Posted by: jamesthethickheaded | August 5, 2008

Big Al… Down for the Count

Alexander Solzhenitsyn’s repose has been written up and off by many. I loved the Harvard address. The rest… I leave to those among the Russophile literatsi. He was a man of courage, an Orthodox Christian, and he changed the face of Soviet Russia – even as his own grooming seemed challenged enough to leave his agent confused over which … a “cough drop brother” or the lion king… that he represented… or as it turns out… resented.

Today’s Financial Times has two remembrances. The first by John Lloyd and Arkady Ostrovsky mentions details seldom observed elsewhere:

“He said that for all its misery, Russia retained a soul the west had lost. Some 20 years later, he returned to his country, flooded with McDonald’s, Mexican soap operas, quiz shows and little obvious sign of “soul”. His books, such as his great historical cycle, The Red Wheel, on the end of tsarism and the birth of communism, were available but largely unbought.”

He was of course a big fan of Putin’s… and Putin returned the favor. Few others did:

“After a short spell of honors and greetings he became another object of mockery on whom the cynical young could look down and at whom the compromised elders could sneer. He was given a television programme on the main state channel and every other Monday after the evening news, he would discourse at first with guests whom he largely ignored, then in a monologue that was full of anguish, complaint, demands and warnings. The television show was axed. A curt message from the management spoke of falling ratings. The country heading towards a “global market” had no time for the “old fool’s” sermons.”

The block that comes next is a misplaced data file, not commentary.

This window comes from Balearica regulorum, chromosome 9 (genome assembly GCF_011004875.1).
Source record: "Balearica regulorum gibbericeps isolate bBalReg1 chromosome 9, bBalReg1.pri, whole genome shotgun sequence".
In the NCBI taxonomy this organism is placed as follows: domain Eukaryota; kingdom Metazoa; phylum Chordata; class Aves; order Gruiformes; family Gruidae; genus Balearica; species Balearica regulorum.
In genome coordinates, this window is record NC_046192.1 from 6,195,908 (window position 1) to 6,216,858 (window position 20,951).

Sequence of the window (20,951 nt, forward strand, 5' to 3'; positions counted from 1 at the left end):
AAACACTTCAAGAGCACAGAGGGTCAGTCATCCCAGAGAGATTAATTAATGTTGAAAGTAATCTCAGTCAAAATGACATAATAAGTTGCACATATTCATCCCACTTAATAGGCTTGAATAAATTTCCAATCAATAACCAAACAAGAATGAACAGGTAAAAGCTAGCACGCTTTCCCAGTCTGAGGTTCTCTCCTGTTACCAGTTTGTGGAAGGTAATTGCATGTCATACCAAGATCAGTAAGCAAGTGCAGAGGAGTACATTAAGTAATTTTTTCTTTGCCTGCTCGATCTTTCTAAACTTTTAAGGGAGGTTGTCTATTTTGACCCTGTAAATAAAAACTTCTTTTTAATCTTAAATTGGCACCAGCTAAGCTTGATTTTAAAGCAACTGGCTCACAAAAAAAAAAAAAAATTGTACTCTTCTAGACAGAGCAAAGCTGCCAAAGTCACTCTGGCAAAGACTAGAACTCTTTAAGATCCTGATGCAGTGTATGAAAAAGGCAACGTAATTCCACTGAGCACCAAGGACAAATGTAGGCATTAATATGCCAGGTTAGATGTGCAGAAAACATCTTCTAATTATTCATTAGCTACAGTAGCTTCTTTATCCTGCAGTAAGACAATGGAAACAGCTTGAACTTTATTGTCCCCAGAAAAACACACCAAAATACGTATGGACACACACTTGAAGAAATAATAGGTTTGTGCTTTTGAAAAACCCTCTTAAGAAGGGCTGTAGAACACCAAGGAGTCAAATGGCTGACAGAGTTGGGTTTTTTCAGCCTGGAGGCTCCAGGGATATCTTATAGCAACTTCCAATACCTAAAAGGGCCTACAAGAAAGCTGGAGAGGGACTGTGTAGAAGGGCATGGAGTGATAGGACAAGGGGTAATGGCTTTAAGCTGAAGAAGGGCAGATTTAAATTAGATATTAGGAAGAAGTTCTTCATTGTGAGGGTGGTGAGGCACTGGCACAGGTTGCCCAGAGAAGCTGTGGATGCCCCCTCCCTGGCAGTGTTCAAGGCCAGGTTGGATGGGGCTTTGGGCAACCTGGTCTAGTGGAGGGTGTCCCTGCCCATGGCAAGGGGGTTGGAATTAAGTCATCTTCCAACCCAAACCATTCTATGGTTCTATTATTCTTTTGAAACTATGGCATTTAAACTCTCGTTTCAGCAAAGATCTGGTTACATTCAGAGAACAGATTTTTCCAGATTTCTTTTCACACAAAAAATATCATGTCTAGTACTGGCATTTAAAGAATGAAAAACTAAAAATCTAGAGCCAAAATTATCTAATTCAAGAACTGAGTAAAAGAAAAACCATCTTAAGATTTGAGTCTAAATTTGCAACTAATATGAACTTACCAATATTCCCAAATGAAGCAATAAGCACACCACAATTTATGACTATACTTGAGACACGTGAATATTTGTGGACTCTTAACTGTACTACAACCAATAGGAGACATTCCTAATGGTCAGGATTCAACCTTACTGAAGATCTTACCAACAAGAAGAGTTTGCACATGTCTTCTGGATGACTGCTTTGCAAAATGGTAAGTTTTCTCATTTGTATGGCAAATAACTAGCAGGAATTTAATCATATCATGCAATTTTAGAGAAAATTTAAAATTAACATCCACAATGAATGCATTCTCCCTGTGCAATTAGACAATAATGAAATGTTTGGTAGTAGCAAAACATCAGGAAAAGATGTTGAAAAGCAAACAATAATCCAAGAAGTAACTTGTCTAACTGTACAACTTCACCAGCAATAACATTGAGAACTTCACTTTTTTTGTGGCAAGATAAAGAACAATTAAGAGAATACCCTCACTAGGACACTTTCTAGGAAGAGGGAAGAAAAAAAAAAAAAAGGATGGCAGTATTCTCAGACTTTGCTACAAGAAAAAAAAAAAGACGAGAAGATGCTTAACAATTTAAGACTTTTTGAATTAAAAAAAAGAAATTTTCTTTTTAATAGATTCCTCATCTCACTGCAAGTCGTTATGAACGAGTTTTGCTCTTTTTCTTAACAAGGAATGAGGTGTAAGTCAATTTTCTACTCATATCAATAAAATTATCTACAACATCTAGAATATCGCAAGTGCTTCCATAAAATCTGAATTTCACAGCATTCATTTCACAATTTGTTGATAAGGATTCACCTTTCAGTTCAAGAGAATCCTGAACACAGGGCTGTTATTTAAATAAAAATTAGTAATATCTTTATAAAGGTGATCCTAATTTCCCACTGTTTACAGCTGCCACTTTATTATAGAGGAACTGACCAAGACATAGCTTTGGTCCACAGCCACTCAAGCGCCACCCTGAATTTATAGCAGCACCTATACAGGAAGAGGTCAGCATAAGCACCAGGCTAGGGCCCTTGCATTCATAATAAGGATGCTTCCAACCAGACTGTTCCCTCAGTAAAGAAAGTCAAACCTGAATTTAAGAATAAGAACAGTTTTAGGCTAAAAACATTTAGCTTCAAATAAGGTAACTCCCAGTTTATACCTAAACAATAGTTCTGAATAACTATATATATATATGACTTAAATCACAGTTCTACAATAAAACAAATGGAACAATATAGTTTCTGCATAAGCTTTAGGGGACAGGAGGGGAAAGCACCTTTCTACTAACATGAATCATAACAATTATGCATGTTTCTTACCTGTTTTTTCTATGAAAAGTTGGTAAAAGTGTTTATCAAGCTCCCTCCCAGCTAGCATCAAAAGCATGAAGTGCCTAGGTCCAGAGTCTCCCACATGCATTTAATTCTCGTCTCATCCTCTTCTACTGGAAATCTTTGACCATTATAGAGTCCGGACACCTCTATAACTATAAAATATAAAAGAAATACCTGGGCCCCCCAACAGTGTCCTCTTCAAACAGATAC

Wow. Rather makes the puzzle of post-apartheid Nelson Mandella’s description of his dance with the Spice Girls as the “most wonderful experience of his life”… far more understandable. The article quotes Joseph Brodsky from 1995 saying of Solzhenitsyn that “It is another country; you cannot step in the same river twice…” and comments that he did, but “the river had flowed past him”.

The FT’s editorial page has a far kinder view, and a corresponding balance to this first. Here, the editorial writers also offer the first evidence I’ve seen that anyone assigned to the task actually read the Harvard speech.. and quotes specifically mentioning the “destructive and irresponsible freedom of western life, including the excessive burdening flow of information from the media.” Hmmm. On second thought… I’m beginning to recall why they don’t like mentioning this speech.

But more than this, the explanation gives account of his post-Soviet character as fully consistent:

“It takes an obsessive personality to be a brave and constant critic of cruel dictatorships: Solzhenitsyn certaintly fitted that mould, as did that other towering figure among the Soviet dissidents of the 1960’s, Andrei Sakharov, the physicist. Their refusal to compromise made them ill-suited to any post-revolutionary role.”

“Yet Russia under Vladmir Putin has moved back towards the world Solzhenitsyn believed in. He was a nationalist, a fierce defender of the Russian Orthodox church, and convinced of the unique cultural role of Russia in the world.”

We would all have had him our own way. He was his own man. Memory Eternal!


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